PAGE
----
The Internet of Things (IoT) is a network of connected devices that can communicate with each other and exchange data. According to a forecast by Statistica, the total data volume generated by IOT devices worldwide is expected to reach 79.4 zettabytes (ZBs) by 2025 (Source: www.statista.com). There is tremendous potential in what this data can do for our businesses and organizations, however a large portion of this data goes completely untapped. Today, we will explore some of the challenges in IOT data storage and the techniques used to analyze it efficiently.
IoT Data Storage Challenges:
The main challenge with IOT data is that it is largely unstructured and comes from a variety of distinct sources. For instance, an agricultural IOT device sends temperature metrics, fertilizer stats, moisture levels, plant images and videos pertaining to a plant every minute. The format, metadata and metrics associated with the above types of data, are quite distinct from each other and cannot be molded into a standard data structure.
Conventional data storage systems like SQL Databases are rigid and may not be well suited to handle this type of data. We need a storage system that is highly scalable to store the ever-increasing volume of data, can store multiple data formats (audio, video, blob, etc.) and provides us with fast querying and analytics capabilities.
Choosing the right Data Storage solution:
There are various solutions available to store unstructured data like cloud data lakes created on Azure Blob Storage or Amazon’s S3. You can use No-SQL Databases like MongoDB, Cassandra DB, time series databases like Graphite, InfluxDB or utilize cloud data warehouses like RedShift, Snowflake, etc.
But when it comes to IOT data, we need to find a solution that can efficiently store heterogenous unstructured data, as well as keeps incremental costs of high volume IOT data in check. The two main use cases that businesses and organizations require IOT data are:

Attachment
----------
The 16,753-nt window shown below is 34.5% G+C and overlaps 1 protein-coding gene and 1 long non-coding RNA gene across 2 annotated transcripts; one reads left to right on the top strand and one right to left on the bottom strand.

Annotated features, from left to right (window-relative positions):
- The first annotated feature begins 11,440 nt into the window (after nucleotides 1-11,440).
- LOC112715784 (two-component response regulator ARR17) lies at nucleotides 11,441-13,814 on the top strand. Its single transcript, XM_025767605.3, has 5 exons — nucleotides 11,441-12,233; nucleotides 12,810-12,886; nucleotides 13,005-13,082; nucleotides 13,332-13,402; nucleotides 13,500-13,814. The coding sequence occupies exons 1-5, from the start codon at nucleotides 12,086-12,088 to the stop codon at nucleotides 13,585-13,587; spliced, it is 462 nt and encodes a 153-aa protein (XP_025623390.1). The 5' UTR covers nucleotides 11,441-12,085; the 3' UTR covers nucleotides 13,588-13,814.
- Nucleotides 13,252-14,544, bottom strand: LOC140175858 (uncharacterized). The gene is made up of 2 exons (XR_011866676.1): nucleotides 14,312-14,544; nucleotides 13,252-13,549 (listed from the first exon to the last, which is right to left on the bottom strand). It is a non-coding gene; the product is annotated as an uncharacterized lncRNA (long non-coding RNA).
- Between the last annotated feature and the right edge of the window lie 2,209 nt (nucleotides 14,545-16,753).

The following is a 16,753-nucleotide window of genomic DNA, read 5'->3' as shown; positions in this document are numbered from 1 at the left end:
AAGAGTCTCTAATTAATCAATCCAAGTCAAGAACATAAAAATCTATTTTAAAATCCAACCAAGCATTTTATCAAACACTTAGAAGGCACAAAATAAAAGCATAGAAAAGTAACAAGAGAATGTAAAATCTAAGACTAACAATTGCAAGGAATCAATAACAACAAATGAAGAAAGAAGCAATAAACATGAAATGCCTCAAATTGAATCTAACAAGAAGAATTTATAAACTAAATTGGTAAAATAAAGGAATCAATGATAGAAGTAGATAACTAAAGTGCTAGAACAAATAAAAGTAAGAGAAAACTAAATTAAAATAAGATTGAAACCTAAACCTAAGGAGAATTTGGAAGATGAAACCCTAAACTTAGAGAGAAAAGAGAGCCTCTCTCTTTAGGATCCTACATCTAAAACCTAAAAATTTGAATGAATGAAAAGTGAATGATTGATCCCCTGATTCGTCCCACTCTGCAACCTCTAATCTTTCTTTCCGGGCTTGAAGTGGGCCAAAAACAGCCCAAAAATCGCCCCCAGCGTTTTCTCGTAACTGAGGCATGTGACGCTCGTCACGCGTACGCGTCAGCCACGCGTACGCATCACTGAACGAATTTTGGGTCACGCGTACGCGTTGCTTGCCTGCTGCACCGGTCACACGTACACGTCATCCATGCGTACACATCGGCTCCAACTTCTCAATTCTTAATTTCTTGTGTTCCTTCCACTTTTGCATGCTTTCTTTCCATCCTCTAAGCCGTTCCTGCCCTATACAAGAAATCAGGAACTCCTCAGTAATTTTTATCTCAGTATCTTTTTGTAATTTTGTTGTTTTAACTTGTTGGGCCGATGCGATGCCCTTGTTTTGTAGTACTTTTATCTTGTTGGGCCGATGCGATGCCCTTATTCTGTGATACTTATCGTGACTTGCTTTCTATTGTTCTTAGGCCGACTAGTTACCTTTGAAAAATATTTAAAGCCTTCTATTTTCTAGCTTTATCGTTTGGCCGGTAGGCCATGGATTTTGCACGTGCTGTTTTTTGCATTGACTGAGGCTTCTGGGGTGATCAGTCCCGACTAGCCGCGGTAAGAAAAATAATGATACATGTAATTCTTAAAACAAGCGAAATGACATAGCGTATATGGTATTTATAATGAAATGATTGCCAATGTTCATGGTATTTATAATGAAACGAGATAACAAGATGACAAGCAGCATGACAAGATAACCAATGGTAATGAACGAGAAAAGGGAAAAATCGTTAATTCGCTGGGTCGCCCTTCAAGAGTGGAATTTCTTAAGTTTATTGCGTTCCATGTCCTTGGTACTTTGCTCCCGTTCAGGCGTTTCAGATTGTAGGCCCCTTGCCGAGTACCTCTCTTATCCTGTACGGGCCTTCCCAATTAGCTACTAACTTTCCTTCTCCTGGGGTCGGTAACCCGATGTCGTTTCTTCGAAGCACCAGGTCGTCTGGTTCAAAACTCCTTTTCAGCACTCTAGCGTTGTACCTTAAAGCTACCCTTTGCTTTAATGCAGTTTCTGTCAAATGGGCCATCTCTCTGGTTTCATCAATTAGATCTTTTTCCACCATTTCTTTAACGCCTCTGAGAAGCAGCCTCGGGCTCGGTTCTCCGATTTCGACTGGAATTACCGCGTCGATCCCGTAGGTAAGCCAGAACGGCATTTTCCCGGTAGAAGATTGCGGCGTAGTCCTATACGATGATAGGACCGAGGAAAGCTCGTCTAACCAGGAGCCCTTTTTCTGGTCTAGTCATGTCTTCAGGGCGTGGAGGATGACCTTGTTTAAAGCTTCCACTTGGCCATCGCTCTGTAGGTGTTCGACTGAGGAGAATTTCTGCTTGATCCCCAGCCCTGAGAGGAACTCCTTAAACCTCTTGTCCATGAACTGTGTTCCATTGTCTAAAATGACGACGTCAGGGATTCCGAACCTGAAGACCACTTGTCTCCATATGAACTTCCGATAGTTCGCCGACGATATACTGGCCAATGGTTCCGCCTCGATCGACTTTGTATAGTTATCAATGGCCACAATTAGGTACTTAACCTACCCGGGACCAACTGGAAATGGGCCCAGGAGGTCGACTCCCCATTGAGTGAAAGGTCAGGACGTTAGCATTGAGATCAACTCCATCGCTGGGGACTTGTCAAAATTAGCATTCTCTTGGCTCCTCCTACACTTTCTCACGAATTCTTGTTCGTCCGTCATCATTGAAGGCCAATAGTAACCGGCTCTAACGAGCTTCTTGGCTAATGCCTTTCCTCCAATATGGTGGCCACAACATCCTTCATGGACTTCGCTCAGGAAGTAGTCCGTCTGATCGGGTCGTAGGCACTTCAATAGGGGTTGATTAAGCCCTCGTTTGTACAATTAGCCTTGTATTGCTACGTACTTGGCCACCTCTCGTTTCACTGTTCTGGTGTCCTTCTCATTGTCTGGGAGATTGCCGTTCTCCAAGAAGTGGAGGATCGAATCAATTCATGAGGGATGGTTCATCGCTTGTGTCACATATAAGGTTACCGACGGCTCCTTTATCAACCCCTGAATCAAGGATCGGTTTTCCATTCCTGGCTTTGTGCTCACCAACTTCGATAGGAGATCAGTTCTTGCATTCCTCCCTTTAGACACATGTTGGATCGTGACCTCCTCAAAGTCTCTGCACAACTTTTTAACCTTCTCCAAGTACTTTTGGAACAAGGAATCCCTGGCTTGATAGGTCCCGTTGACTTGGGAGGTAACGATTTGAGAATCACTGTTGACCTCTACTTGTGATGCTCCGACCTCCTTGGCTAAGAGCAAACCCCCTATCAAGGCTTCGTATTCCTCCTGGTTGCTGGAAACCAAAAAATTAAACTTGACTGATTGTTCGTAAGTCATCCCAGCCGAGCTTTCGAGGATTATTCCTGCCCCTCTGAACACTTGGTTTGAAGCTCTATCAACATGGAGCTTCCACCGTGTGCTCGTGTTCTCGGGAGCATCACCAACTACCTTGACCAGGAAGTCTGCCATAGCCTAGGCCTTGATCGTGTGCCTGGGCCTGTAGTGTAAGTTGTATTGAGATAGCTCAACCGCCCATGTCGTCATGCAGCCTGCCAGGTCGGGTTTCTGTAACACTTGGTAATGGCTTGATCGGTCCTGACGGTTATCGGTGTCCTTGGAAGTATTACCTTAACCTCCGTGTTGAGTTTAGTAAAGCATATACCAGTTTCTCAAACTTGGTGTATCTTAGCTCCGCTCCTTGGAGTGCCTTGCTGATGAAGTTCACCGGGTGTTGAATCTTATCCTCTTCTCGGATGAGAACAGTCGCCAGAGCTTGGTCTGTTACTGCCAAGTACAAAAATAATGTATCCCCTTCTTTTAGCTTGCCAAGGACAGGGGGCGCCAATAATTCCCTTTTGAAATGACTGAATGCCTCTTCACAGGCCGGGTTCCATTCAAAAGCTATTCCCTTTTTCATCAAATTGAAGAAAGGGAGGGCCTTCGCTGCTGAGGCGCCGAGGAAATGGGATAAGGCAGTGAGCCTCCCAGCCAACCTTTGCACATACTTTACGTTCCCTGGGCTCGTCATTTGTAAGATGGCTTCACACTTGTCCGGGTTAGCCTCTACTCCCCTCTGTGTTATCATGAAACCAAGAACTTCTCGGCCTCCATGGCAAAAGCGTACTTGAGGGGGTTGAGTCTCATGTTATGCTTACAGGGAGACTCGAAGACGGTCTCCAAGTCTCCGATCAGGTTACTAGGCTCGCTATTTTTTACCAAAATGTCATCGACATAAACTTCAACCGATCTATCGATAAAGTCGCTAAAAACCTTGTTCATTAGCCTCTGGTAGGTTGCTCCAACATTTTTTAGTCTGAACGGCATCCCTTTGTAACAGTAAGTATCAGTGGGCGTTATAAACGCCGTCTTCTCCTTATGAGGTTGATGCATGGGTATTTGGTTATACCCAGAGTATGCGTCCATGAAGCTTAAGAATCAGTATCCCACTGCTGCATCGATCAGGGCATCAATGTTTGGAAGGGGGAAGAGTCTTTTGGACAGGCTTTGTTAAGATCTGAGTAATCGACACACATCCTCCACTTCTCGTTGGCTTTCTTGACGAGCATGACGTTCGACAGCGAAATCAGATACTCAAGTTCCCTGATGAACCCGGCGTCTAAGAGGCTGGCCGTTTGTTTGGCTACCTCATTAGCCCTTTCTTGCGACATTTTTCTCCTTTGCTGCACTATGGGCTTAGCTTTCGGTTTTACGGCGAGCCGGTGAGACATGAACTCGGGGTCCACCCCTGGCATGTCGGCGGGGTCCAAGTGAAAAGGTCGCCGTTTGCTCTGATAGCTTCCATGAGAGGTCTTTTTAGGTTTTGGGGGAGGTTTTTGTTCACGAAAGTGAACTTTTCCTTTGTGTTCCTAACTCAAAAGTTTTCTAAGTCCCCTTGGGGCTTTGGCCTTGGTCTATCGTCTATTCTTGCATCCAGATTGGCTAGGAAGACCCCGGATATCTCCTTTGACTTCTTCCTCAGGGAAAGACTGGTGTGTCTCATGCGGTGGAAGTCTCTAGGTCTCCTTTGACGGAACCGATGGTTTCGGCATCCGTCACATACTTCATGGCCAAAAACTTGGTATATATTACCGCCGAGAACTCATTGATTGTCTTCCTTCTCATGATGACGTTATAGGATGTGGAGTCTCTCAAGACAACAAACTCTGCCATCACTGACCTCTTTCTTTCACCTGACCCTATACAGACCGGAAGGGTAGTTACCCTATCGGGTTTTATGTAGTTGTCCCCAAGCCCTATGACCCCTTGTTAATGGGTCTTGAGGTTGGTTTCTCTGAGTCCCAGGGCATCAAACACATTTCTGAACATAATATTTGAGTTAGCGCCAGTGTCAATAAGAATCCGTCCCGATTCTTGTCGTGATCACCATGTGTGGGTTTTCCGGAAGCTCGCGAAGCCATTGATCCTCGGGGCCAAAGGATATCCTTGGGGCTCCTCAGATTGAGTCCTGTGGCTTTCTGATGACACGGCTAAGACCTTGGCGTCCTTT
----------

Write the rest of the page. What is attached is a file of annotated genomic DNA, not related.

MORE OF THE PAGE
- For data analysis and predictive modelling
- Monitoring and observability
For the first use case (data analysis) we need to store data in a long term, cheap and durable storage repository. Whereas for observability, data is short lived and is often needed in real time. Thus, we need extremely low latency short term data stores for storing and retrieving it.
One popular strategy to tackle this, is to split the IOT data into two zones – a long-term historical zone and a real time (short term) data zone. For long term storage, we can use cloud-based data lakes that offer a very cost-effective and flexible approach to manage, store and retrieve unstructured data. Most cloud platforms provide data lake storages like Amazon S3, Microsoft Azure Blob Storage or Google Cloud Storage ensuring high durability and availability. These are equipped to store enormous amounts of raw data in its native or processed forms, allowing organizations to run big data analytics as well as providing the option for data transformation and integration with various tools and platforms.
For the monitoring and observability needs, we can use a durable pub-sub streaming platform like Apache Kafka. Using real time data stores like Kafka, IOT data from millions of sensors can be stored and propagated in extremely high speed (sub milliseconds) to a multitude of platforms. These platforms can then utilize these real time data for monitoring, alerting, or taking corrective actions, etc. Many cloud providers like Amazon AWS, Microsoft Azure, Confluent Cloud etc. have their own versions of Kafka that can be seamlessly used in integration with a large number of applications.
Data Transformation and Analytics for IoT
Coming up with an optimal data storage is just half the battle. In order to efficiently store and retrieve large amounts of unstructured IOT data, we also need smart data processing, cleansing and transformation pipelines.